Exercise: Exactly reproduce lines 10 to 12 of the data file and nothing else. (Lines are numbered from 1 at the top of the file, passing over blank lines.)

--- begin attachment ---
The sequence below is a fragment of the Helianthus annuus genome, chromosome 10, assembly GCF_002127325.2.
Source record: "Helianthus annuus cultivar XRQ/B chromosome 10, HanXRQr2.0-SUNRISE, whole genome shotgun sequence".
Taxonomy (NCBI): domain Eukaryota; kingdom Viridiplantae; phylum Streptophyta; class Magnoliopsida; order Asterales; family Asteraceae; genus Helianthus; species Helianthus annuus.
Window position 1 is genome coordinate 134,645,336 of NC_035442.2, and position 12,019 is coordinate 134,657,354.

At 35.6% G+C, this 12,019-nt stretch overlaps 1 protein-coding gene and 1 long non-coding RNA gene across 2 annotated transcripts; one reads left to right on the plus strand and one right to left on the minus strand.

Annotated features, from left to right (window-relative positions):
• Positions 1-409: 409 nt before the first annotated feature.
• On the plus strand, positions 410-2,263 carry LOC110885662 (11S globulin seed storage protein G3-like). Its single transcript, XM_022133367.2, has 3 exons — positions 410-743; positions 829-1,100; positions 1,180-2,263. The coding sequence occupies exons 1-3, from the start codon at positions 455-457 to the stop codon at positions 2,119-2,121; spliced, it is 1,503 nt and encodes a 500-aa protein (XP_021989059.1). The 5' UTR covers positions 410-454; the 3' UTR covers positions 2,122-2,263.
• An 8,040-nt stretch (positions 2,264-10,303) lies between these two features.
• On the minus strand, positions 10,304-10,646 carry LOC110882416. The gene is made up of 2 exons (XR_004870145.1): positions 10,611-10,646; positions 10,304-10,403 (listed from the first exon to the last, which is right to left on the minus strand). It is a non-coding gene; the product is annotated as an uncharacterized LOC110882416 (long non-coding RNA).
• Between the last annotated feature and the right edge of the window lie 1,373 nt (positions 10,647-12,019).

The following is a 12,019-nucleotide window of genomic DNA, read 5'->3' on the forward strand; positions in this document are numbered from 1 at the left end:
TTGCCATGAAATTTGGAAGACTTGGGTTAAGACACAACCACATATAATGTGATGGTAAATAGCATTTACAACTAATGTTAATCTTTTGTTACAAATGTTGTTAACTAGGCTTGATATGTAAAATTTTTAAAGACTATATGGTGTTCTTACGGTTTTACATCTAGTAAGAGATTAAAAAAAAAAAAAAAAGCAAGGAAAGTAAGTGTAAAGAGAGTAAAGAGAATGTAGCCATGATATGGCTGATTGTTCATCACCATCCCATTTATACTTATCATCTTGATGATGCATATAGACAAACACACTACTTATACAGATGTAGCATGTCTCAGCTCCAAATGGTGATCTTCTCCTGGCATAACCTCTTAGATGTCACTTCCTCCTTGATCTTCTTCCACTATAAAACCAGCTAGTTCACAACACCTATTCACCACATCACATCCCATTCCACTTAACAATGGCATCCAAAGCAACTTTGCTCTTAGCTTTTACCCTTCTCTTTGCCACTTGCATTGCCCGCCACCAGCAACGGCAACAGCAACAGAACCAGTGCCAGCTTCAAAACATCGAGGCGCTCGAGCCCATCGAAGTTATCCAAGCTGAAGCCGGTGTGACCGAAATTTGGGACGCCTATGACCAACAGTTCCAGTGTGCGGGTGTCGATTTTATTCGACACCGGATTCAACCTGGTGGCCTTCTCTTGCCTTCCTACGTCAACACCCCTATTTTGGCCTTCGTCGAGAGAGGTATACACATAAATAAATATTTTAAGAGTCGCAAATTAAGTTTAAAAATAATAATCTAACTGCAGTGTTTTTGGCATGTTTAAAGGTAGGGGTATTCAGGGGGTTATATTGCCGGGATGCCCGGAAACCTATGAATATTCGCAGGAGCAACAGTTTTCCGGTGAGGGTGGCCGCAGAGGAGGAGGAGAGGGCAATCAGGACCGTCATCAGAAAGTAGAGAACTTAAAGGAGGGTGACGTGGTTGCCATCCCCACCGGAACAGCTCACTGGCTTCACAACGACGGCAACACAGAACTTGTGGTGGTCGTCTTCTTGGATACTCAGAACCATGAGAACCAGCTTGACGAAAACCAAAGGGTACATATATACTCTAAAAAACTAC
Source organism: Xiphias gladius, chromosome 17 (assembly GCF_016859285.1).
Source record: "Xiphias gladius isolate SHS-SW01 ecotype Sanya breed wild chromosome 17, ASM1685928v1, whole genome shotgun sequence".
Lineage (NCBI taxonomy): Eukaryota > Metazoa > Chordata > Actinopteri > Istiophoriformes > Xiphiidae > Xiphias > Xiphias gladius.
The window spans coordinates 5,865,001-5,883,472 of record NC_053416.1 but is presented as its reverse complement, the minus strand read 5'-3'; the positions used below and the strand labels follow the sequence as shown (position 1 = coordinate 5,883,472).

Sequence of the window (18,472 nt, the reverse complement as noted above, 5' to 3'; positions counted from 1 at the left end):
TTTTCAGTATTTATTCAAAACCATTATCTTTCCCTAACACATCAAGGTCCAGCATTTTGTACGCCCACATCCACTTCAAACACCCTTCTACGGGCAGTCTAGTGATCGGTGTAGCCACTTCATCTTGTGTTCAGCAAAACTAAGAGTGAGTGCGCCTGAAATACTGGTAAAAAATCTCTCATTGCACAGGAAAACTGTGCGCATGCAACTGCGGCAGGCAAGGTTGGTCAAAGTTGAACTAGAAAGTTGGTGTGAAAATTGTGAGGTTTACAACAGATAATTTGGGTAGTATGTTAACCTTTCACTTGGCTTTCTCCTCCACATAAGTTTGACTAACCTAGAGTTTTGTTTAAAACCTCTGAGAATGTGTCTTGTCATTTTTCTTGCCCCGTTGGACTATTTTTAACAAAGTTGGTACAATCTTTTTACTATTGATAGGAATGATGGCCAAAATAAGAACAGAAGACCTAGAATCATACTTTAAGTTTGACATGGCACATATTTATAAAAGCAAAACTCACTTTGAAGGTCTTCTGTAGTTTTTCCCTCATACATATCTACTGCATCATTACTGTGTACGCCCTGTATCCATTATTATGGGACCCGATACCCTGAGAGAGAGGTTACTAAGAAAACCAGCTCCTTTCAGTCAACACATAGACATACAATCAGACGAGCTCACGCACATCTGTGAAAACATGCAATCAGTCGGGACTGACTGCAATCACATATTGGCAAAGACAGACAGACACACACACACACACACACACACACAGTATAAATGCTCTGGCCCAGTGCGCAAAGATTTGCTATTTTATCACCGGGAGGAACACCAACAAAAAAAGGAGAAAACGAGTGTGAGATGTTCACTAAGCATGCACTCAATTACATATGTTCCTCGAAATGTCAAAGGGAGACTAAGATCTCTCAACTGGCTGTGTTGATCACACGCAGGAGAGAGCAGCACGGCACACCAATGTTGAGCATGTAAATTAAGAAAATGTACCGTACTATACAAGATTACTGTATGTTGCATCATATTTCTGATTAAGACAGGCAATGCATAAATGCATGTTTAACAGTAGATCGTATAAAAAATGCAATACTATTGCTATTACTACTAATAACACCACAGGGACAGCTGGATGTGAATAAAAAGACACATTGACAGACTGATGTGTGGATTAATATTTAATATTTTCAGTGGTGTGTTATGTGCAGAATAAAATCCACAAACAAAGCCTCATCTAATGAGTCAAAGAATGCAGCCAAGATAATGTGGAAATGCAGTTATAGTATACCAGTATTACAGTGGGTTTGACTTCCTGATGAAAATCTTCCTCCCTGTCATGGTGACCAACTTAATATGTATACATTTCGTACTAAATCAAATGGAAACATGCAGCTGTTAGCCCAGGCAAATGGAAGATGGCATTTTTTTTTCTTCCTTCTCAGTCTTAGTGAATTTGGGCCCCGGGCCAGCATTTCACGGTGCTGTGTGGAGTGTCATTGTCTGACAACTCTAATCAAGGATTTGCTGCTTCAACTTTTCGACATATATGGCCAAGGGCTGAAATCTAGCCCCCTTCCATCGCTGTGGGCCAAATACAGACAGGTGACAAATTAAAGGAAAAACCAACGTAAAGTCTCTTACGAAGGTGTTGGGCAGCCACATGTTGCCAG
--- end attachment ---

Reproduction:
• On the minus strand, positions 10,304-10,646 carry LOC110882416. The gene is made up of 2 exons (XR_004870145.1): positions 10,611-10,646; positions 10,304-10,403 (listed from the first exon to the last, which is right to left on the minus strand). It is a non-coding gene; the product is annotated as an uncharacterized LOC110882416 (long non-coding RNA).
• Between the last annotated feature and the right edge of the window lie 1,373 nt (positions 10,647-12,019).

The following is a 12,019-nucleotide window of genomic DNA, read 5'->3' on the forward strand; positions in this document are numbered from 1 at the left end: